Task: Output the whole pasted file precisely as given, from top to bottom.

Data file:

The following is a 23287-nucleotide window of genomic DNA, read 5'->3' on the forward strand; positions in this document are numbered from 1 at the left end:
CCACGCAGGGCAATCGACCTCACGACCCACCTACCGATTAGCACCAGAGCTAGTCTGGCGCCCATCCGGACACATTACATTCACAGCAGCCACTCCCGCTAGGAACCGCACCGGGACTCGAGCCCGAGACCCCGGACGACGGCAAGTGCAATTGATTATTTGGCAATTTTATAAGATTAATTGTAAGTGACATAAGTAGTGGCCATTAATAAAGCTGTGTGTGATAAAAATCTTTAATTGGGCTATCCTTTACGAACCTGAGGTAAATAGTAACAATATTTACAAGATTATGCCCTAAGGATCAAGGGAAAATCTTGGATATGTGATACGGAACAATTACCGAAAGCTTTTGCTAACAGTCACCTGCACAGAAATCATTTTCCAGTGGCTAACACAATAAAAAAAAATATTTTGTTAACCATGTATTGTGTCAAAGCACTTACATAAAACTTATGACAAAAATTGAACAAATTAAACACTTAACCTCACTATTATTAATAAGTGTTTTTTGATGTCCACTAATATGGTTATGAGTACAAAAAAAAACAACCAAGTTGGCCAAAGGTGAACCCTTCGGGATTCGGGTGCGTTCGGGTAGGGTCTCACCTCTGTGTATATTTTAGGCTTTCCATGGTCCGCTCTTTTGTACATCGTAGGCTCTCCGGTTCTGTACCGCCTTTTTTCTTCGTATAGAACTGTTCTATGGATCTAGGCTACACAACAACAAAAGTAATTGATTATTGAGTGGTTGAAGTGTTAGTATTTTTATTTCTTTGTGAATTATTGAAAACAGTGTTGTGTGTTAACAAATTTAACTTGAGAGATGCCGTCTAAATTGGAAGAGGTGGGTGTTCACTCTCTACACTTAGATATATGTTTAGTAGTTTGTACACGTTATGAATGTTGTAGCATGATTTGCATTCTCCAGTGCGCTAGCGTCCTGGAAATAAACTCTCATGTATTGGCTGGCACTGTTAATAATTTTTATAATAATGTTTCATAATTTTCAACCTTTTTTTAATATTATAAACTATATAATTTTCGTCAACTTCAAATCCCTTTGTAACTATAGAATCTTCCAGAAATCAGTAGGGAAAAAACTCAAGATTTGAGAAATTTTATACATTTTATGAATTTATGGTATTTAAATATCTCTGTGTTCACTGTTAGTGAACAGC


The following is a 23287-nucleotide window of genomic DNA, read 5'->3' on the forward strand; positions in this document are numbered from 1 at the left end:
CCACGCAGGGCAATCGACCTCACGACCCACCTACCGATTAGCACCAGAGCTAGTCTGGCGCCCATCCGGACACATTACATTCACAGCAGCCACTCCCGCTAGGAACCGCACCGGGACTCGAGCCCGAGACCCCGGACGACGGCAAGTGCAATTGATTATTTGGCAATTTTATAAGATTAATTGTAAGTGACATAAGTAGTGGCCATTAATAAAGCTGTGTGTGATAAAAATCTTTAATTGGGCTATCCTTTACGAACCTGAGGTAAATAGTAACAATATTTACAAGATTATGCCCTAAGGATCAAGGGAAAATCTTGGATATGTGATACGGAACAATTACCGAAAGCTTTTGCTAACAGTCACCTGCACAGAAATCATTTTCCAGTGGCTAACACAATAAAAAAAAATATTTTGTTAACCATGTATTGTGTCAAAGCACTTACATAAAACTTATGACAAAAATTGAACAAATTAAACACTTAACCTCACTATTATTAATAAGTGTTTTTTGATGTCCACTAATATGGTTATGAGTACAAAAAAAAACAACCAAGTTGGCCAAAGGTGAACCCTTCGGGATTCGGGTGCGTTCGGGTAGGGTCTCACCTCTGTGTATATTTTAGGCTTTCCATGGTCCGCTCTTTTGTACATCGTAGGCTCTCCGGTTCTGTACCGCCTTTTTTCTTCGTATAGAACTGTTCTATGGATCTAGGCTACACAACAACAAAAGTAATTGATTATTGAGTGGTTGAAGTGTTAGTATTTTTATTTCTTTGTGAATTATTGAAAACAGTGTTGTGTGTTAACAAATTTAACTTGAGAGATGCCGTCTAAATTGGAAGAGGTGGGTGTTCACTCTCTACACTTAGATATATGTTTAGTAGTTTGTACACGTTATGAATGTTGTAGCATGATTTGCATTCTCCAGTGCGCTAGCGTCCTGGAAATAAACTCTCATGTATTGGCTGGCACTGTTAATAATTTTTATAATAATGTTTCATAATTTTCAACCTTTTTTTAATATTATAAACTATATAATTTTCGTCAACTTCAAATCCCTTTGTAACTATAGAATCTTCCAGAAATCAGTAGGGAAAAAACTCAAGATTTGAGAAATTTTATACATTTTATGAATTTATGGTATTTAAATATCTCTGTGTTCACTGTTAGTGAACAGC